Stornoway

Stornoway is a town in Scotland. The Royal Bank of Scotland traces its heritage there back to 1830.

National Bank of Scotland

The Royal Bank of Scotland’s Stornoway branch first opened in June 1830 as a branch of National Bank of Scotland. National Bank at that time was barely five years old, but it already had a track-record of opening branches in areas remote from Edinburgh. In March that year it received a letter from Roderick Morrison of Stornoway, asking the bank to open a branch in his home town. National Bank, aware of Stornoway’s growing importance, was pleased to approve the suggestion, and invited Roderick and his father William, merchants and fishcurers in the town, to take control of the new enterprise. The branch opened on 21 June 1830. It initially traded from the Morrisons’ business premises in Cromwell Street, but later moved to Francis Street.

By the 1860s both Stornoway and the bank’s branch there had grown busier, thanks to the expansion of the herring industry and improvements to the transport links between Stornoway and the mainland. In recognition of this growth, National Bank of Scotland bought a site at 17 North Beach, and between 1866 and 1868 built new premises there for its Stornoway branch.

Harder times

The outbreak of war in 1914 brought more difficult times. For banks it meant additional responsibilities and, most seriously, the loss of skilled staff to the armed services, including four men from Stornoway branch. For the town, too, these were hard times; the herring industry, for so long central to the town’s identity, fell into steep decline. That decline continued into the 1920s and 1930s, and in 1939 the hardship was compounded by the outbreak of the Second World War. Three men from Stornoway branch left to go on active service.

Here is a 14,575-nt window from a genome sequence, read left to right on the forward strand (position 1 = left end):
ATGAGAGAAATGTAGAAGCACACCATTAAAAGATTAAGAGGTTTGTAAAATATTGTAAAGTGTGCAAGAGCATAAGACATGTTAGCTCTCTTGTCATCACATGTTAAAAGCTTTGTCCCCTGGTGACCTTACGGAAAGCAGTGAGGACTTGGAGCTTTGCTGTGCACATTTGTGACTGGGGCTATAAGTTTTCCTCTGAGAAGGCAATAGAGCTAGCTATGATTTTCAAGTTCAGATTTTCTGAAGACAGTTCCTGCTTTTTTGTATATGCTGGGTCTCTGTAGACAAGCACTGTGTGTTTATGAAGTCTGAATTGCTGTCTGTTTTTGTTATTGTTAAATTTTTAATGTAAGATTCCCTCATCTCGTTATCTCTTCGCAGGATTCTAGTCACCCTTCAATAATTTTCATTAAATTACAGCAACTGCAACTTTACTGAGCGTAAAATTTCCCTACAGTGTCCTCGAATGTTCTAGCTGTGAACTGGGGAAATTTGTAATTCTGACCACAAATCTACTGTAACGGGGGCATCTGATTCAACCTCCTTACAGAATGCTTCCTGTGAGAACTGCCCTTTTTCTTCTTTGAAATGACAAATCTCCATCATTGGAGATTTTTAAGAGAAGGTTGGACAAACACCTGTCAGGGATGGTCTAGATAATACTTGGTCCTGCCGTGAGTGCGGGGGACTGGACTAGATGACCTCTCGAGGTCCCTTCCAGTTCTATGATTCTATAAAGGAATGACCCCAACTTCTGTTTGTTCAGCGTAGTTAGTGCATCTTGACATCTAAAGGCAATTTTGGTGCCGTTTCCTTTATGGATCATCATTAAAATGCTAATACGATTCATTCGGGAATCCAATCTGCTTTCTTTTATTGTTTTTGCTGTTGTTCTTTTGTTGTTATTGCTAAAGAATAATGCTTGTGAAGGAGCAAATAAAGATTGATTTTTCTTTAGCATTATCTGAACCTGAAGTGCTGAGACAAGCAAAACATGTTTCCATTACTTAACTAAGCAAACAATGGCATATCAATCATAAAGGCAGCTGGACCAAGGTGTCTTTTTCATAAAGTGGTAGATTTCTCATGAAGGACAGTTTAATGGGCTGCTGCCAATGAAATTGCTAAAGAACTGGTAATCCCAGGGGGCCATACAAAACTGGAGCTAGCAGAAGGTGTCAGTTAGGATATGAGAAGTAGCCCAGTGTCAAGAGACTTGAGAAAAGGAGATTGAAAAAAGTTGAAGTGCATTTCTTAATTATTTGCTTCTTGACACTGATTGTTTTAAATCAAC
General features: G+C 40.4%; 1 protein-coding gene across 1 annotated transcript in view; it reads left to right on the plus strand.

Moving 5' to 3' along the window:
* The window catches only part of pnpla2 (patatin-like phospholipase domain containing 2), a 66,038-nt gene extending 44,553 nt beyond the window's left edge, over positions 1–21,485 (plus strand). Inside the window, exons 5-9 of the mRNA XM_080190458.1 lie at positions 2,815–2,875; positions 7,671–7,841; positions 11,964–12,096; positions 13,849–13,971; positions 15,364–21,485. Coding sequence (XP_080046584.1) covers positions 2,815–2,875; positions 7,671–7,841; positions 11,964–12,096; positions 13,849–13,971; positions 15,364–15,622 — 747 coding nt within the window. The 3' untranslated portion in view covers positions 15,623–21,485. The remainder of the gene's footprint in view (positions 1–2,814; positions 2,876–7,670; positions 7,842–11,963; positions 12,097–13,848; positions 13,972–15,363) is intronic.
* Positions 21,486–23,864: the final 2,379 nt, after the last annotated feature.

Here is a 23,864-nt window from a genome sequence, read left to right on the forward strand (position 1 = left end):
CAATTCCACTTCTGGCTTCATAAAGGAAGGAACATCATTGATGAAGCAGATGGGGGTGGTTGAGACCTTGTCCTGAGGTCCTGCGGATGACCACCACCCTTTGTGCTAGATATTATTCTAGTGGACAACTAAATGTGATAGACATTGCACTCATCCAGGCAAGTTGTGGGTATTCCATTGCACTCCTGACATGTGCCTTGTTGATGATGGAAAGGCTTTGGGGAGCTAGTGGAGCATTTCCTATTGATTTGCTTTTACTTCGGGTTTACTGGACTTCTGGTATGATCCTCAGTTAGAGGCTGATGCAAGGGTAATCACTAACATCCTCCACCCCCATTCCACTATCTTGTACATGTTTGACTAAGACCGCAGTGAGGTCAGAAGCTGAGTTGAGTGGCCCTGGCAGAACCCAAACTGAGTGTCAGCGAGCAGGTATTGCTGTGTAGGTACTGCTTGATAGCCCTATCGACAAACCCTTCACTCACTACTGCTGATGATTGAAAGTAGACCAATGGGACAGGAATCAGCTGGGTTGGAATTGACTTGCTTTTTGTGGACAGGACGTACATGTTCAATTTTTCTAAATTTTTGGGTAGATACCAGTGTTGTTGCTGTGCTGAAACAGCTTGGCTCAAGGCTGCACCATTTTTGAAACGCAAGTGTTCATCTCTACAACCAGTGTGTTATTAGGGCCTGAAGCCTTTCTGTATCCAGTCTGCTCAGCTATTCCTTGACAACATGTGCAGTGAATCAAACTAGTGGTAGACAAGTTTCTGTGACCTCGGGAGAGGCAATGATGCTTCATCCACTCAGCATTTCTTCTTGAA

The mobile bank

Soon after the return of peace, banking history was made at Stornoway branch. In 1946 it became home to a mobile banking service, using a specially converted van to take the bank out to customers' own doorsteps. This innovative solution to one of the challenges of life in remote communities soon spread to other branches, and was copied by rival banks, not only in Scotland but around the world.

A period of mergers

The post-war era was also a time of consolidation for the Scottish banks. In barely 30 years, a series of mergers reduced the number of note-issuing banks in Scotland from eight to just three. In 1959, National Bank of Scotland merged with Commercial Bank of Scotland to form National Commercial Bank of Scotland. A decade later, this bank merged with The Royal Bank of Scotland.